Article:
Ocean Thermal Energy

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Oceans cover more than 70% of Earth's surface, making them the world's largest solar collectors. The sun's heat warms the surface water a lot more than the deep ocean water, and this temperature difference creates thermal energy. Just a small portion of the heat trapped in the ocean could power the world.

The ocean can produce two types of energy: thermal energy from the sun's heat, and mechanical energy from the tides and waves. Ocean thermal energy is used for many applications, including electricity generation. Ocean mechanical energy is quite different from ocean thermal energy.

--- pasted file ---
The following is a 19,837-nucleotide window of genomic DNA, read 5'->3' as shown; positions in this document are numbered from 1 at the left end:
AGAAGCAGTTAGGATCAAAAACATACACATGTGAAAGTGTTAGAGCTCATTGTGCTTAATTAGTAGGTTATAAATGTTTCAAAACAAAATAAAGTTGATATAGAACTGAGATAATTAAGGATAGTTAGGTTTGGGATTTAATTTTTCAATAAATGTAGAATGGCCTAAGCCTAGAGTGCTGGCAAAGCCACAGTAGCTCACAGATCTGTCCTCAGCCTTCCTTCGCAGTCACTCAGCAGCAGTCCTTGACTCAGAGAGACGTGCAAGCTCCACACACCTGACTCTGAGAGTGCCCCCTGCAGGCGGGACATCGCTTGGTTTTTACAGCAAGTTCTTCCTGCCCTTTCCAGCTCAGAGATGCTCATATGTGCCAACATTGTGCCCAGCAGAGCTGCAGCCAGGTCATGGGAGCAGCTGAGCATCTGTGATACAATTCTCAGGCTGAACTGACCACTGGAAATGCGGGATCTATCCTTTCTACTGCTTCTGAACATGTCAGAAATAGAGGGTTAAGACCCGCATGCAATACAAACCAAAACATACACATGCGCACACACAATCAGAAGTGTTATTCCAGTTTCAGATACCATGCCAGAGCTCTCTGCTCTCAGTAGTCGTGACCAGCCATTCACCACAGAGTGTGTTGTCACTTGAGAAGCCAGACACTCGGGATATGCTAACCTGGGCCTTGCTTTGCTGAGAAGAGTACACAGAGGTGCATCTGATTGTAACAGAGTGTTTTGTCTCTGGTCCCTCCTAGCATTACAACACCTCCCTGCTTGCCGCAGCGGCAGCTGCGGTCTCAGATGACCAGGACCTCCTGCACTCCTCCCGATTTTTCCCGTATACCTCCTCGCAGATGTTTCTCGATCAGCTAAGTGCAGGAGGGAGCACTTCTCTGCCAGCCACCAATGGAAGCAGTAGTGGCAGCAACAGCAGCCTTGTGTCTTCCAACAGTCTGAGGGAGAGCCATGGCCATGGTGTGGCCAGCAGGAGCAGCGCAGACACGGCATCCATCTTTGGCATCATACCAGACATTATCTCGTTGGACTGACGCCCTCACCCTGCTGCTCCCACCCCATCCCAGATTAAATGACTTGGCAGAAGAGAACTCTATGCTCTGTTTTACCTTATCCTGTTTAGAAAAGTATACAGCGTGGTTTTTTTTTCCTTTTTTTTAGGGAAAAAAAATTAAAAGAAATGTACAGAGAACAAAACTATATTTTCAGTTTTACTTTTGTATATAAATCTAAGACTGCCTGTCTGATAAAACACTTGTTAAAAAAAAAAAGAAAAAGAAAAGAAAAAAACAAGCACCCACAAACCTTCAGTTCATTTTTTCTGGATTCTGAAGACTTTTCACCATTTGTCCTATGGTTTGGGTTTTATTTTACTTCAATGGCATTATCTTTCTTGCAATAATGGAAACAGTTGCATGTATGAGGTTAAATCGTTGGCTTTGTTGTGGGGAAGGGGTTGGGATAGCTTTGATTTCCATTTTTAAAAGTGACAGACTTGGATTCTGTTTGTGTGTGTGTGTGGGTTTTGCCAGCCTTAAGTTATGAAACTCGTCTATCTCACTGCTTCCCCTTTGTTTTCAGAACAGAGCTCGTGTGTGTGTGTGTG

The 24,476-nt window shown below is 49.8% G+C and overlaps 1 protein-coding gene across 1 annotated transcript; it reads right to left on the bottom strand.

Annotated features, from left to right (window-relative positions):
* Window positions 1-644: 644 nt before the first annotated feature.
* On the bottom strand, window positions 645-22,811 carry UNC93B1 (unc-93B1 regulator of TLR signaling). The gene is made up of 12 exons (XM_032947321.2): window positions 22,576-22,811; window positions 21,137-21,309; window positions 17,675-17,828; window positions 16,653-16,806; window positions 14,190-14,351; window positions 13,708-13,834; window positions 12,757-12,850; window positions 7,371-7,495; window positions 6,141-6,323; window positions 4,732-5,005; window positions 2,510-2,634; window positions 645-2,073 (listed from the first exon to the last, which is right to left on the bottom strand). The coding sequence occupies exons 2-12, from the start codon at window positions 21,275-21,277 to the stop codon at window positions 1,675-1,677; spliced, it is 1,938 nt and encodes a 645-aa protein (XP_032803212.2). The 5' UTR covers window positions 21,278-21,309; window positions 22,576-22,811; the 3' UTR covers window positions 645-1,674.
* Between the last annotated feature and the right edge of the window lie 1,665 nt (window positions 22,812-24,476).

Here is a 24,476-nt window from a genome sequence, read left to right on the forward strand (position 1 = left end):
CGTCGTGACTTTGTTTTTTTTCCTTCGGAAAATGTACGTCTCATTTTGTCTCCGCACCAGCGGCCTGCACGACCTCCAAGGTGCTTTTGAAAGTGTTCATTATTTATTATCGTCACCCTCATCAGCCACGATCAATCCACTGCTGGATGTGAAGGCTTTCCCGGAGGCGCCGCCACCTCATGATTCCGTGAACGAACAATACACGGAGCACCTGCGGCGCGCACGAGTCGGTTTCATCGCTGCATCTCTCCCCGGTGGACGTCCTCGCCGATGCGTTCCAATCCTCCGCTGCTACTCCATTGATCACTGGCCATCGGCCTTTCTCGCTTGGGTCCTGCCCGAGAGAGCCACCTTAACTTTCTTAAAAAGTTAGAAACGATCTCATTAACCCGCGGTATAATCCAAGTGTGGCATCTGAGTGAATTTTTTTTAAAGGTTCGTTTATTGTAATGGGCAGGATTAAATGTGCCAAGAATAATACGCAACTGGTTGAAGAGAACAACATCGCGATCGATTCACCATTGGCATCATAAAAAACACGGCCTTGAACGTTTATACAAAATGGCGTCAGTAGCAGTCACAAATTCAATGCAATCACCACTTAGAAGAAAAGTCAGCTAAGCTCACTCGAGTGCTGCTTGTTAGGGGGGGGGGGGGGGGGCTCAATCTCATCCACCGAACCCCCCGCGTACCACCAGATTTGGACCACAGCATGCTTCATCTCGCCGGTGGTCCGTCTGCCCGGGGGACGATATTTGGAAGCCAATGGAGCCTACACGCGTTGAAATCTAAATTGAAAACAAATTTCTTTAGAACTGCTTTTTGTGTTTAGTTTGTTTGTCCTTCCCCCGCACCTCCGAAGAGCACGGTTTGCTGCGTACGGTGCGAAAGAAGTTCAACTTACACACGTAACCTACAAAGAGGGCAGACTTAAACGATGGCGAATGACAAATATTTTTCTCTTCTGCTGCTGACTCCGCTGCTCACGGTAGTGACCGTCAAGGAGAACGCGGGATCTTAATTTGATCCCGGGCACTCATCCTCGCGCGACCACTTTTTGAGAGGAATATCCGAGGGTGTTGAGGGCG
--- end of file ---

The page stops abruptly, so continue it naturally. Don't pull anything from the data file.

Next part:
Even though the sun affects all ocean activity, tides are driven primarily by the gravitational pull of the moon, and waves are driven primarily by the winds. As a result, tides and waves are sporadic sources of energy, while ocean thermal energy is fairly constant. Also, unlike thermal energy, the electricity conversion of both tidal and wave energy usually involves mechanical devices.

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